Bush picks former highway administrator as next Transportation secretary
Tuesday, September 5th 2006, 11:48 am
By: News On 6
WASHINGTON (AP) _ President Bush has chosen Mary Peters, a former federal highway administrator, to succeed Norman Mineta as secretary of transportation, a senior administration official said Tuesday.
Bush was to announce his choice in the Roosevelt Room of the White House later in the day.
Peters spent three years directing the Arizona Department of Transportation, where she worked her way up through the ranks during a 16-year career there. Since November, Peters has been national director for transportation policy and consulting in the Phoenix office of Omaha-based architectural, engineering and consulting firm HDR Inc., according to the official, who spoke on condition of anonymity because the official announcement had not been made.
Peters, who was chief of the Federal Highway Administration from 2001 to 2005, fills a Cabinet seat left open when Mineta left the job in July after six years on the job. Bush wanted to announce his choice as the Senate returned from its August recess so the confirmation process could begin.
Peters is an advocate of user fees, or tolls, for building new highways. In a recent interview, she said that the federal highway program will run out of money by decade's end without substantial changes and, rather than raise taxes, some states are turning to toll roads already to fill gaps.
``You just can't depend on the federal government to bring the money in that was around when the interstate system was first built,'' Peters said.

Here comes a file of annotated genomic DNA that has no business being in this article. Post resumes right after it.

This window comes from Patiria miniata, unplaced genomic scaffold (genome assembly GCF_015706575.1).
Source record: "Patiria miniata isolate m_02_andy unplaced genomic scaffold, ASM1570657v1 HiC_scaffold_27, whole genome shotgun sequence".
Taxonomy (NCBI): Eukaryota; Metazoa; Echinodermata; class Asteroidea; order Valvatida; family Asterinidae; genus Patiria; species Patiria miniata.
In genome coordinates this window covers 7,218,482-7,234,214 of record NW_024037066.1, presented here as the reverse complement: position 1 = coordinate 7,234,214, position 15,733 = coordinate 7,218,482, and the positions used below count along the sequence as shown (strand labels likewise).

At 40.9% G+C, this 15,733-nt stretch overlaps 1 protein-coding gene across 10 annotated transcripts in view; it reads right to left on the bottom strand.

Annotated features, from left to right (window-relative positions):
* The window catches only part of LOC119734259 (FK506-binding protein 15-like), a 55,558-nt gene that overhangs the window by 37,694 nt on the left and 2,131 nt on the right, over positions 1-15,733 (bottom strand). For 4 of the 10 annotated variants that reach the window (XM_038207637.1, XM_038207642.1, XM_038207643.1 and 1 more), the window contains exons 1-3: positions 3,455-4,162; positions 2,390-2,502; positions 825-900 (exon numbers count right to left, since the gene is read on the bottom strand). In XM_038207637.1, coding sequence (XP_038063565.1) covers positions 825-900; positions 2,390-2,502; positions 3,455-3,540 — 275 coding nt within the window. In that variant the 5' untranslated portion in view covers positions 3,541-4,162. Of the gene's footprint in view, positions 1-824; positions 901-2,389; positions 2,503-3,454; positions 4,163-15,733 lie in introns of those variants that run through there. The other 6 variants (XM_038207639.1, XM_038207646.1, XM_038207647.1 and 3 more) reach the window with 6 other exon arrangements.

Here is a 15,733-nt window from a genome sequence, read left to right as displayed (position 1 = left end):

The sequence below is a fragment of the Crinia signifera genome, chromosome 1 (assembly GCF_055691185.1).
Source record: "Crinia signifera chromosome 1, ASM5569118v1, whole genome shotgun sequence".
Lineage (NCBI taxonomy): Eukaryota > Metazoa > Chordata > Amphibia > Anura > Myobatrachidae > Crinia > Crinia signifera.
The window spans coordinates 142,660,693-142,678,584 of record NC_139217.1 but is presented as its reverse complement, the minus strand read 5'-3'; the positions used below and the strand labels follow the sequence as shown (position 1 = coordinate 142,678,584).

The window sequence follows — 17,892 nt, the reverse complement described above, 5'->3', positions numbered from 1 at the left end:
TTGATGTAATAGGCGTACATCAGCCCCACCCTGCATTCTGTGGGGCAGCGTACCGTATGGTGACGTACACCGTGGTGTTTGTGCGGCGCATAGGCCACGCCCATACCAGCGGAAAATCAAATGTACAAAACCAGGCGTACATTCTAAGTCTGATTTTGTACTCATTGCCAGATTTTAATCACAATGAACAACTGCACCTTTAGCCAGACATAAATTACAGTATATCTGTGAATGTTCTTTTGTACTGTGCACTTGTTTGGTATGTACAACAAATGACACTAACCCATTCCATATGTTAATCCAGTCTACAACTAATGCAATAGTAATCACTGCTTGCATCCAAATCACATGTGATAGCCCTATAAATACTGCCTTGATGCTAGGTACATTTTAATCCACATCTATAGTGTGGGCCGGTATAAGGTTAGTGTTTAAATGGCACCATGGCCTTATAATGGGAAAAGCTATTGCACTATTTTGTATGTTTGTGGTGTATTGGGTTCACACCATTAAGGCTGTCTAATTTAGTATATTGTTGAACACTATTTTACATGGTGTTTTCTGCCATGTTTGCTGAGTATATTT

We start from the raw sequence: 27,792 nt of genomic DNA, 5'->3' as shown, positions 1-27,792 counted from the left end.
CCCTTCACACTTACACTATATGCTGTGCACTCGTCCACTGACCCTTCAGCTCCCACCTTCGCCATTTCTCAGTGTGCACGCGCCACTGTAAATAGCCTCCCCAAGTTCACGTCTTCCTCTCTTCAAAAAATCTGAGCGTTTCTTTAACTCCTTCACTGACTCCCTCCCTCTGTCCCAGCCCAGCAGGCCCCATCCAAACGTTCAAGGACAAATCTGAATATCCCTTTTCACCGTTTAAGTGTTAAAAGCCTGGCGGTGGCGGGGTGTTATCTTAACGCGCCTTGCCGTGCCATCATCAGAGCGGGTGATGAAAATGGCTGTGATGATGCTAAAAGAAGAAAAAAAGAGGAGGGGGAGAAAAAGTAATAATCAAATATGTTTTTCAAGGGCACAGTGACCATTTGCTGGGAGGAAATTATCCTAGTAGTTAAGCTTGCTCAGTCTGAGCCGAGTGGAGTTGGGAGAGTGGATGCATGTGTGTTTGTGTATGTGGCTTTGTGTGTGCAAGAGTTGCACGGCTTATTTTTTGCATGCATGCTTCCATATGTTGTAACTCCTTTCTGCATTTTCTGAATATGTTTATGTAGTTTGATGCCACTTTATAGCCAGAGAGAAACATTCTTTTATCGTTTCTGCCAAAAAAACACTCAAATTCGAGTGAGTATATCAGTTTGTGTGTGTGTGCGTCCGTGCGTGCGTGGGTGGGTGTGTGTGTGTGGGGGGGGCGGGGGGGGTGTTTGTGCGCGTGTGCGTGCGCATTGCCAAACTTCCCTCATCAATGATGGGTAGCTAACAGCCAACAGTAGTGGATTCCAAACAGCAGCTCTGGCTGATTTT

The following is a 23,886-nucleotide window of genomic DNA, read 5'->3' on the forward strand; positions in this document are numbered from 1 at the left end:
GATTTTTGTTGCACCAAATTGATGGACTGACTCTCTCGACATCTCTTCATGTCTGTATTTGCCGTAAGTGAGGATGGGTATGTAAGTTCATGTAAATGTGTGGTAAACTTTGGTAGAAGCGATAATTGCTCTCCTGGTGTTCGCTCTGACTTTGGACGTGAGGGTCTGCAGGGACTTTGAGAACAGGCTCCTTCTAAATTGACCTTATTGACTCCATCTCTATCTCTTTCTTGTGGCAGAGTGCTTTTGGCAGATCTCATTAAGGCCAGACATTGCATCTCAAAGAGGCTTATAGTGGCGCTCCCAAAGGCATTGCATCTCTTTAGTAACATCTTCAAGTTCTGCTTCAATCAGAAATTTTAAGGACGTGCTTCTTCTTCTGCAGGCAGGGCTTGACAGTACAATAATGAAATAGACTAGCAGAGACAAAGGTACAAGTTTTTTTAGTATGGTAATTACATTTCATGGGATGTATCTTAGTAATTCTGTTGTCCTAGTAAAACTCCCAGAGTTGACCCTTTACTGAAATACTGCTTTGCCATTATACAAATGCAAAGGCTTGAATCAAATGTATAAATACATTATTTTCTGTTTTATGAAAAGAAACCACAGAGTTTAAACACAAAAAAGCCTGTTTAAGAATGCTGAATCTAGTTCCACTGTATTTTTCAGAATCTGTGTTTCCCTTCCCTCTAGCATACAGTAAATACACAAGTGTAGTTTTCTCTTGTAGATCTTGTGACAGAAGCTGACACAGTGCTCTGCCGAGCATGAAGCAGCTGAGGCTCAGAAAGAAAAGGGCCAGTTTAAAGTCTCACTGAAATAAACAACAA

A year ago, there was speculation that Peters would be a GOP candidate for governor of Arizona. She said then that while she believed she would have been a strong candidate, and was eligible to run despite having lived in Virginia, the issue would have been a distraction from the race.
Peters spent four years in the Washington serving in the Bush administration as head of the Federal Highway Administration. Peters registered to vote in Virginia but she has said repeatedly she always intended to return to Arizona after her federal service.
Peters said then that while she believed she could have made a solid case to prove her eligibility to run for governor, the issue would have been a costly and time-consuming distraction. A constitutional provision requires candidates to have been Arizona ``citizens'' five years before the election.
Mineta was the only Democrat in Bush's Cabinet. There had been speculation for years that he was on the verge of quitting, sometimes because of his health and sometimes because or rumors about a cabinet shake-up. Instead, Mineta became the longest-serving transportation secretary since the department was formed in 1967.
After the Sept. 11 hijackings, Mineta oversaw the hasty creation of the much-maligned Transportation Security Administration, which took over responsibility for aviation security from the airlines.